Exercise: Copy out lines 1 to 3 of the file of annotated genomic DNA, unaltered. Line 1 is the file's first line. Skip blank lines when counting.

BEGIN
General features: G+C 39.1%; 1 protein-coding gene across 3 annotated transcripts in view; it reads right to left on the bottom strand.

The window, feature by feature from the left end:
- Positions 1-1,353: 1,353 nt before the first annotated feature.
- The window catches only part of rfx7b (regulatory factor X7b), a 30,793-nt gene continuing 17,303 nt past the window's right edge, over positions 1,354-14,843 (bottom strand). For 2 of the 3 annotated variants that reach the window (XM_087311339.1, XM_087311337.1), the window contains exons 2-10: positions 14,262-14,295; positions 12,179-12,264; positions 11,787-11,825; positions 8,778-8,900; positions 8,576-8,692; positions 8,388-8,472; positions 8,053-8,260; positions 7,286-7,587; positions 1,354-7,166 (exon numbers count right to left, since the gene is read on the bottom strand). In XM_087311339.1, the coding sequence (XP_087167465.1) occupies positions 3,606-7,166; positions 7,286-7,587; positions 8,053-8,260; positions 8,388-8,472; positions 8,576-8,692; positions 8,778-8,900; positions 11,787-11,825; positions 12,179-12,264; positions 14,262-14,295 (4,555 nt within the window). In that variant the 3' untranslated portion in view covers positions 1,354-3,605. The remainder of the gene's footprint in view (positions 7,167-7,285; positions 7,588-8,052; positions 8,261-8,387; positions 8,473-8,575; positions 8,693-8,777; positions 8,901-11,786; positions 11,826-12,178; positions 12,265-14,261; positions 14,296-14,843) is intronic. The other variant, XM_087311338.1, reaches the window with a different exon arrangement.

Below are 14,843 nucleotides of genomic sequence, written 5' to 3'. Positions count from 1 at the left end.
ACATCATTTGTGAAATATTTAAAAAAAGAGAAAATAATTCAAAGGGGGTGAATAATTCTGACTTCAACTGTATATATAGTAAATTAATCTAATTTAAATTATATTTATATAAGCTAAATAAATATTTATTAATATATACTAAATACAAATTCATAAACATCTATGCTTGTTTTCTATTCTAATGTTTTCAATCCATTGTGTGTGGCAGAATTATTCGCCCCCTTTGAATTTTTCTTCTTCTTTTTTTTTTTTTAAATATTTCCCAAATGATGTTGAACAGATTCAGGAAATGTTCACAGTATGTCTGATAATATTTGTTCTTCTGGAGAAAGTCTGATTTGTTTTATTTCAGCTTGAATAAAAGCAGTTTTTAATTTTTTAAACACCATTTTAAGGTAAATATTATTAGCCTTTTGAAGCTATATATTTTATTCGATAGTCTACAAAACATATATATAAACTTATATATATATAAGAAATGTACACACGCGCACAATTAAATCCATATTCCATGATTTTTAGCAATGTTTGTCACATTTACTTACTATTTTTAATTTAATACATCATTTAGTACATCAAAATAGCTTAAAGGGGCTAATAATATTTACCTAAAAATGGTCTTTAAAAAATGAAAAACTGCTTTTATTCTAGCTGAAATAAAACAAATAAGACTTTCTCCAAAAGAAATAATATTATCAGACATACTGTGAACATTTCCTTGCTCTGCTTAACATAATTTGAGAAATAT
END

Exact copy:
General features: G+C 39.1%; 1 protein-coding gene across 3 annotated transcripts in view; it reads right to left on the bottom strand.

The window, feature by feature from the left end:
- Positions 1-1,353: 1,353 nt before the first annotated feature.